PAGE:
In Albert Camus’ The Stranger, Meursault constantly shows his existential principles, such as his indifference toward anything and his belief that there is no afterlife. Camus informs the reader very little of Meursault’s character in The Stranger. The first person narration allows Meursault to tell the story through his own perspective, and he does not divulge much of his background or childhood. The most striking aspect of his personality is his apathetic attitude towards everything, introduced in the first paragraph of the novel: “Maman died today. Or yesterday maybe, I don’t know” (Camus 1).
Chaucer’s Use of Satire In the reading "The Prologue" by Geoffrey Chaucer, one will find that satire is the most used literary device throughout the entire story. The definition of satire is the use of irony, sarcasm, ridicule, or the like, in exposing, denouncing, or deriding vice, folly, etc. (Dictionary.com) Strictly following that definition, the satire in the prologue is brilliantly used to break down the characters lives and reveal their flaws and human errors. Every one of the pilgrims on the journey is satirized to some extent, although the narrator is more critical of some more than others. Chaucer uses the narrator to describe each of the pilgrim’s flaws either through physical description, or by describing the pilgrim’s actions, or ways of life.
But it takes the ability to be yourself and not conform or follow others. Emerson alludes to many great historical figures such as “Pythagoras was misunderstood, and Socrates, and Jesus, and Luther, and Copernicus, and Galileo, and Newton.” This says you could be misunderstood today but your ideals and thoughts are great. Don’t hide yourself. Like Diplo, “express yourself.” Emerson feels the plagiarism of another’s own character and qualities to be an outrage and how each and every person should have their own unique identities that are meaningful to them saying, “Envy is ignorance…”and “…imitation is suicide.” Emerson also uses a powerful metaphor, stating, “…no kernel of nourishing corn can come to him but through his toil bestowed on that plot of ground which is given to him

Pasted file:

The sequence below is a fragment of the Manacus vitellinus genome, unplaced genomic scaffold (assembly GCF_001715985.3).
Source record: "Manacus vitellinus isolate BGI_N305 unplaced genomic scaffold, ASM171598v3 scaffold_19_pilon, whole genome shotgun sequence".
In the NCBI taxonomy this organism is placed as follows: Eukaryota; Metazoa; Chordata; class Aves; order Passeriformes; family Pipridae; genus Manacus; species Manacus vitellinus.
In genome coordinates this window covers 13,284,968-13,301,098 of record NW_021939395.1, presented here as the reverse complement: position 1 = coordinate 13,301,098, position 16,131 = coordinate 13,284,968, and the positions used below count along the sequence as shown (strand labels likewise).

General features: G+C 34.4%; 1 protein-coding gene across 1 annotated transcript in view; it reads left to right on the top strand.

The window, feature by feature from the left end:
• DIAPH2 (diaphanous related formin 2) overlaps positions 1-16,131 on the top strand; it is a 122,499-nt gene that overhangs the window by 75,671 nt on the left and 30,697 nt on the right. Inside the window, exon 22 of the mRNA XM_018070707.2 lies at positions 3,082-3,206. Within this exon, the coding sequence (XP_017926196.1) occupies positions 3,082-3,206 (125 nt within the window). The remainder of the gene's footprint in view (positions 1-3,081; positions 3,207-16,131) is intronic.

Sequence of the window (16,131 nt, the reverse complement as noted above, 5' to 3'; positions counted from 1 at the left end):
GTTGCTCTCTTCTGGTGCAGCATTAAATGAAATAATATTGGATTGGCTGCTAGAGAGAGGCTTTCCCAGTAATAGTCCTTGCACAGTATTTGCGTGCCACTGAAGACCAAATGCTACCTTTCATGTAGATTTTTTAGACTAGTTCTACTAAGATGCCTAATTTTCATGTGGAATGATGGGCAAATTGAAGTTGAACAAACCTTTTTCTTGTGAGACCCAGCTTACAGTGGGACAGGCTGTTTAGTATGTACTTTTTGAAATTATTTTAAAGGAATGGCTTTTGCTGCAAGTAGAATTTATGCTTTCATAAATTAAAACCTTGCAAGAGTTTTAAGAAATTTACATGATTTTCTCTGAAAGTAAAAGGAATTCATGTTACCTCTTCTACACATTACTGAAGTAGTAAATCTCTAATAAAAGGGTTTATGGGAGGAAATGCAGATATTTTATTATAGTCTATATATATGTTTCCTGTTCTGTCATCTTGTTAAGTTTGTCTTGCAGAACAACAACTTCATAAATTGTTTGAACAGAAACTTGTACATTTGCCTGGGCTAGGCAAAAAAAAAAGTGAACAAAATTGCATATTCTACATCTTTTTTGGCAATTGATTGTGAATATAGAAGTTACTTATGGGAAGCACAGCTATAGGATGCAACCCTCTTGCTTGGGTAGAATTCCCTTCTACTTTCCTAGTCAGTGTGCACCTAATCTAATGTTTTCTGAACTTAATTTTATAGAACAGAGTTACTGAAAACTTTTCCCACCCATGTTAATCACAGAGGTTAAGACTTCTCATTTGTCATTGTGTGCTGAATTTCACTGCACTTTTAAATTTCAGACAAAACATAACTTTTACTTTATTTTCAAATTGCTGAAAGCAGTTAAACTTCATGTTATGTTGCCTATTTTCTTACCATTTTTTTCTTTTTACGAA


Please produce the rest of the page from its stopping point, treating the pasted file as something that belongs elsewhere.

“The gulling of Malvolio is a joke that goes too far”. To what extent does Shakespeare blur the boundaries of comedy in his depiction of the gulling of Malvolio? The boundaries of comedy can sometimes be blurred as they range between light and dark comedy. Dark comedy is often used to dismember the potential discomfort an audience may feel should heavy moral subjects arise in pieces of art such as psychological impairment in Twelfth Night. Malvolio is used in Twelfth Night to personify the notion of Lent and order in the text and is the butt of the comedy in the sub-plot.
Neither were his misfortunes of the nature of moral catastrophes, as were those of Othello and Desdemona. In Shakespeare, as in the Bible, the misfortunes that are objective in their source are never moral in character. Romeo and Juliet were undoubtedly "the victims of the animosities of their parents," or in other words were the victims of social conditions for which they were personally in no way responsible. About their misfortunes, however, there is not the slightest suggestion of retribution, and as Carlyle long ago observed, their apparent defeat is really a moral victory. But it is very different with Othello and Desdemona, for there is an element of retribution in their misfortunes.